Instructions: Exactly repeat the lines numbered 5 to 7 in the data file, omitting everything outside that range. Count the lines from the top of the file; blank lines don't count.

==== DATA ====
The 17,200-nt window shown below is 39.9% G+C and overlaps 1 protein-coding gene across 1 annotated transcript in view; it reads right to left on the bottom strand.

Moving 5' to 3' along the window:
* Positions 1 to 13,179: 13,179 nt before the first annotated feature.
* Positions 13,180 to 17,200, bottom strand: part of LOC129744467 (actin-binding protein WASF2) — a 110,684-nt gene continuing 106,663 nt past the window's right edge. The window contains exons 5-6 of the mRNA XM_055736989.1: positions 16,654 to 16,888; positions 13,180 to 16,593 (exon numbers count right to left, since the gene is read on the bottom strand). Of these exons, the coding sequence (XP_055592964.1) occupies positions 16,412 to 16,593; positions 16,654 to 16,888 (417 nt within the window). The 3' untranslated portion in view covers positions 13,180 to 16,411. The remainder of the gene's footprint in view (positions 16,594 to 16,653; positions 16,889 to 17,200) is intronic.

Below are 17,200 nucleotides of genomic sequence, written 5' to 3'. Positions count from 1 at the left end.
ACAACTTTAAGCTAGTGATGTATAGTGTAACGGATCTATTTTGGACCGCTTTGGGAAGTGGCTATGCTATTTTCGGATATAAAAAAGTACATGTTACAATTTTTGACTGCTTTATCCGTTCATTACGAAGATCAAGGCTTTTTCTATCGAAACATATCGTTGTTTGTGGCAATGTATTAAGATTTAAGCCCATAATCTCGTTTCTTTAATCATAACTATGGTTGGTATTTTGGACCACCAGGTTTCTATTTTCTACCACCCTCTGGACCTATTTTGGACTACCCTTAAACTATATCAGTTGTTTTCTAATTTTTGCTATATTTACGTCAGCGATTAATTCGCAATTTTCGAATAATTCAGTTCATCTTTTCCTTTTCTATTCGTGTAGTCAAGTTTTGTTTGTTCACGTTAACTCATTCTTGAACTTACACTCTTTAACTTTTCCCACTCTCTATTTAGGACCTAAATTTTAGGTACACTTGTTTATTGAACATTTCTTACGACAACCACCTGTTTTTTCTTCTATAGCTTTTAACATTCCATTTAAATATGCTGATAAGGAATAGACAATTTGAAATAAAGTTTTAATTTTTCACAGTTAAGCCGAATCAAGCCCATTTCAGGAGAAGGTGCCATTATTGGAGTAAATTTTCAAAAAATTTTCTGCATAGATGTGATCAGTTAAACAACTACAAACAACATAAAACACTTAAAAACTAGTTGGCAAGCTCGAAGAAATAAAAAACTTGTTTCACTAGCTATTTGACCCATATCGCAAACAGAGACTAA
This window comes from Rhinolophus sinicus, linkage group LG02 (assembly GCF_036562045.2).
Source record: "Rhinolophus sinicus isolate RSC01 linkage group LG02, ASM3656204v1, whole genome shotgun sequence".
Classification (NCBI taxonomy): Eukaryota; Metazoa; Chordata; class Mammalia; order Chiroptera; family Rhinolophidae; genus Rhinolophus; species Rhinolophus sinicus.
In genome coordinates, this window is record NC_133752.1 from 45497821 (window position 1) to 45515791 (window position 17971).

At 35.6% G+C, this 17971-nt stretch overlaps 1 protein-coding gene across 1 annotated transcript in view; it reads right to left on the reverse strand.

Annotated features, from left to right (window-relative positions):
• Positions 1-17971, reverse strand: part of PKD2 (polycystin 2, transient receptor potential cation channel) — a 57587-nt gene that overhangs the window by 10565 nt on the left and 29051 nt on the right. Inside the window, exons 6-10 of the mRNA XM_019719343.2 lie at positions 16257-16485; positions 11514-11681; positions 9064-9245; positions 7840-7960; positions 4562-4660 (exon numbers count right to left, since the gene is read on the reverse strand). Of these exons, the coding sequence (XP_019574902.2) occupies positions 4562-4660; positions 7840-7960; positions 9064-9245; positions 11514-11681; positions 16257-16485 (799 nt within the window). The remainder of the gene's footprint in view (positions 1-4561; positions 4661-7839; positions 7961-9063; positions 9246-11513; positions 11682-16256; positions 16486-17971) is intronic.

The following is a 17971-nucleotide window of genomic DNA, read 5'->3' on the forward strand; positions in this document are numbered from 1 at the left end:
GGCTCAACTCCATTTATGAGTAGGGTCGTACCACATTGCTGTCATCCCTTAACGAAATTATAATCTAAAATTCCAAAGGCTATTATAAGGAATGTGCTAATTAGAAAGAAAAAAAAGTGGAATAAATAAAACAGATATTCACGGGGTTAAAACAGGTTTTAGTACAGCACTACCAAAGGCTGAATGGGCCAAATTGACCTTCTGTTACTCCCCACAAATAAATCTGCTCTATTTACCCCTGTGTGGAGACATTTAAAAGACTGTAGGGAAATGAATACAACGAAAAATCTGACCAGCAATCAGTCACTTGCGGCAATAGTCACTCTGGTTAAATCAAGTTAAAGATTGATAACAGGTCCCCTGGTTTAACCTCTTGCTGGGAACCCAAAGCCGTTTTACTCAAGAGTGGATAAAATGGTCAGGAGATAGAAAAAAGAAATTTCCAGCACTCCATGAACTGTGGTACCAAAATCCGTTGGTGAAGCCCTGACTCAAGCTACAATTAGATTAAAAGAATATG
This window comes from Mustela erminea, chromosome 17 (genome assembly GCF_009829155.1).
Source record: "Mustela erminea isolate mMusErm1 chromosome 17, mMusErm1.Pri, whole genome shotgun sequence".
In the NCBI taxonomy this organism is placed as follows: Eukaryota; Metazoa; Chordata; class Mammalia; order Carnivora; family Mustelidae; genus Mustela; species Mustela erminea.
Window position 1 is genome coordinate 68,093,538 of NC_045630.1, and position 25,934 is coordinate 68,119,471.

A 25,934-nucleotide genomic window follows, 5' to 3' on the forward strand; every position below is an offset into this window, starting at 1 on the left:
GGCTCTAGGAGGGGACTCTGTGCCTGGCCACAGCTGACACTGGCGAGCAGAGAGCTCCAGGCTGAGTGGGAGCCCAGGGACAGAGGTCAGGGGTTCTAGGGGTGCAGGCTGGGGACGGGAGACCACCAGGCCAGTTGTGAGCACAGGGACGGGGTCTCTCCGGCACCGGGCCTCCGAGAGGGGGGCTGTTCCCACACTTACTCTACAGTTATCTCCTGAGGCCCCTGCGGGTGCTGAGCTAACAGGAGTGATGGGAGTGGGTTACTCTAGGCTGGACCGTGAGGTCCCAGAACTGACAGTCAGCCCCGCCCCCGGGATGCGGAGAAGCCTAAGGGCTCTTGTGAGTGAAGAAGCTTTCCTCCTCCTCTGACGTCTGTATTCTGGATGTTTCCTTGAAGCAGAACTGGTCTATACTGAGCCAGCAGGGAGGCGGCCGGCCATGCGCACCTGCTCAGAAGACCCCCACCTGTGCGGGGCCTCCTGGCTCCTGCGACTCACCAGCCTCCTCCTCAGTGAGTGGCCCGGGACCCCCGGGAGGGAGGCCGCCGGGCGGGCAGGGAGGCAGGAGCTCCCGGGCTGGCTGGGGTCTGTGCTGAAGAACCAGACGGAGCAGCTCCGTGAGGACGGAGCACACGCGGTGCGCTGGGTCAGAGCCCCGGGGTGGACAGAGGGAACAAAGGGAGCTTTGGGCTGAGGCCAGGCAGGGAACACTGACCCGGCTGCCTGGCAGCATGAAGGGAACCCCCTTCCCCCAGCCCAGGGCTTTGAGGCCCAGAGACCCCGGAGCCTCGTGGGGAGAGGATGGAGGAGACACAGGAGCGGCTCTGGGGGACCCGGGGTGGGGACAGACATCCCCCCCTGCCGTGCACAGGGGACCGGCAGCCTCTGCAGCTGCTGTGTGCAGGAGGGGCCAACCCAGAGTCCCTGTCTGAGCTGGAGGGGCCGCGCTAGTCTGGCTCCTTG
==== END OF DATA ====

Below are 17,200 nucleotides of genomic sequence, written 5' to 3'. Positions count from 1 at the left end.
ACAACTTTAAGCTAGTGATGTATAGTGTAACGGATCTATTTTGGACCGCTTTGGGAAGTGGCTATGCTATTTTCGGATATAAAAAAGTACATGTTACAATTTTTGACTGCTTTATCCGTTCATTACGAAGATCAAGGCTTTTTCTATCGAAACATATCGTTGTTTGTGGCAATGTATTAAGATTTAAGCCCATAATCTCGTTTCTTTAATCATAACTATGGTTGGTATTTTGGACCACCAGGTTTCTATTTTCTACCACCCTCTGGACCTATTTTGGACTACCCTTAAACTATATCAGTTGTTTTCTAATTTTTGCTATATTTACGTCAGCGATTAATTCGCAATTTTCGAATAATTCAGTTCATCTTTTCCTTTTCTATTCGTGTAGTCAAGTTTTGTTTGTTCACGTTAACTCATTCTTGAACTTACACTCTTTAACTTTTCCCACTCTCTATTTAGGACCTAAATTTTAGGTACACTTGTTTATTGAACATTTCTTACGACAACCACCTGTTTTTTCTTCTATAGCTTTTAACATTCCATTTAAATATGCTGATAAGGAATAGACAATTTGAAATAAAGTTTTAATTTTTCACAGTTAAGCCGAATCAAGCCCATTTCAGGAGAAGGTGCCATTATTGGAGTAAATTTTCAAAAAATTTTCTGCATAGATGTGATCAGTTAAACAACTACAAACAACATAAAACACTTAAAAACTAGTTGGCAAGCTCGAAGAAATAAAAAACTTGTTTCACTAGCTATTTGACCCATATCGCAAACAGAGACTAA
This window comes from Rhinolophus sinicus, linkage group LG02 (assembly GCF_036562045.2).